So the addressable memory space in a 32-bit program is 4 gigabytes. Respectively, in a 64-bit application, there are ~18 exabytes of addressable space.
The kernel32.dll API has a variety of methods regarding the program's heap and/or memory.
So my current understanding is that for example if you call HeapAlloc and pass it the amount of memory you need to allocate, it will return a pointer to the address of that allocated memory space... (Please correct me if I'm wrong here though.)
Now the advantage of using the win32-api functions for this is obviously that Windows knows best where it put other components like loaded DLLs. That's why I'm asking...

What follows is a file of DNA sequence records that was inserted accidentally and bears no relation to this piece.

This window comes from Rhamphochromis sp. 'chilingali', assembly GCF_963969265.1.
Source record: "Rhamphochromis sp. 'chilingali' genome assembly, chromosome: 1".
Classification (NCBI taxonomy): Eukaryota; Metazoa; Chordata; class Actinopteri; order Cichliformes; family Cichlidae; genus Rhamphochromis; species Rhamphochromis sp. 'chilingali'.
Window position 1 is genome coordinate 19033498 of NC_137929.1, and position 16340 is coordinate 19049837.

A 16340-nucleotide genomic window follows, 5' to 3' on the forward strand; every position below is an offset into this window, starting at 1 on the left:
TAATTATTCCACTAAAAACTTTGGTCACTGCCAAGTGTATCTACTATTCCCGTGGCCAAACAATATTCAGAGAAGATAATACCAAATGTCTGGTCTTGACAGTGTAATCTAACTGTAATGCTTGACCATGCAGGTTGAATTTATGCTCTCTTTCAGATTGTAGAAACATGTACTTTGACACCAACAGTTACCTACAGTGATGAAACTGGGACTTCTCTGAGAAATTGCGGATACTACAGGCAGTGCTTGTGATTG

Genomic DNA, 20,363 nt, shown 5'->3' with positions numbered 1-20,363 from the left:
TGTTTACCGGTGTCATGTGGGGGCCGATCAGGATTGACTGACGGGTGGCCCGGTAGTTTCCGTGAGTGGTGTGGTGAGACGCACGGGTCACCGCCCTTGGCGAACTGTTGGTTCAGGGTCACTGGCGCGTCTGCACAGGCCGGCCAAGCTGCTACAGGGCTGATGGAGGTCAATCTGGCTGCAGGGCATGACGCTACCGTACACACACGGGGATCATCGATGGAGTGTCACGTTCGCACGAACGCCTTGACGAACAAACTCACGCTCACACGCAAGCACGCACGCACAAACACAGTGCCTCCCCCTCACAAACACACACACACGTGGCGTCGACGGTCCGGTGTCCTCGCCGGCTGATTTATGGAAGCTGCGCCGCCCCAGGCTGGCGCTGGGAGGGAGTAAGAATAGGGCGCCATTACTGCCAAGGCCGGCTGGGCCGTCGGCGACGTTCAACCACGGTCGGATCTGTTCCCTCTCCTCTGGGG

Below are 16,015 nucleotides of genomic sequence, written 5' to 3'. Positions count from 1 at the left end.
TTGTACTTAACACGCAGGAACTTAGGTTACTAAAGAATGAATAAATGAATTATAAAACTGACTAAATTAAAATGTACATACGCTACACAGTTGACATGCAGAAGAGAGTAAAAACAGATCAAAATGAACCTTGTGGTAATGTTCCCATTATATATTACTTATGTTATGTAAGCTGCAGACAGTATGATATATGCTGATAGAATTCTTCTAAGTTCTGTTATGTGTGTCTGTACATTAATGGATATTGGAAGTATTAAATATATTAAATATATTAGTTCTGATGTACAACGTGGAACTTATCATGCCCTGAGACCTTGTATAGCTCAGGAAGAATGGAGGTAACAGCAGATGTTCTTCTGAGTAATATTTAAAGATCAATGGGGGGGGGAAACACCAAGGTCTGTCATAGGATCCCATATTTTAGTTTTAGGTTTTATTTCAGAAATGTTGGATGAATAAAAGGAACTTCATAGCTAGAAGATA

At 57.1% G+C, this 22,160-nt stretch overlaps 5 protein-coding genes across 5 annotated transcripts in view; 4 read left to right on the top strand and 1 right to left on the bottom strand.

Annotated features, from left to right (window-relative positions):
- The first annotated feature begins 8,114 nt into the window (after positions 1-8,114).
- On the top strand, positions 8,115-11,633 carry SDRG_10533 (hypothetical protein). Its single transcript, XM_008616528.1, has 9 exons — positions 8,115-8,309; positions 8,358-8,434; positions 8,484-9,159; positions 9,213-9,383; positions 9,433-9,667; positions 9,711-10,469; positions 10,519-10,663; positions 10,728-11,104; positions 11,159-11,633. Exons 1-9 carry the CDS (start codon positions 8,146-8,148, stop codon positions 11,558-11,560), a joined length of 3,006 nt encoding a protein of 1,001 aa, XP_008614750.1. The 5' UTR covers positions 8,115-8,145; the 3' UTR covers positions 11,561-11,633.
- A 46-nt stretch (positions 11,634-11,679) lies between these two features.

Is there a fixed position in memory for DLL files. I think I read somewhere that for 32-bit it commonly is the upper half of the memory space (0x80000000 and up), but even if that's true, what would the position be for 64-bit applications?
Also, is it not possible to simply use pointers to some memory freely without having Windows allocate it first? What would the side-effects be?
I'm semi-new to this subject, so any help or hints are appreciated! =)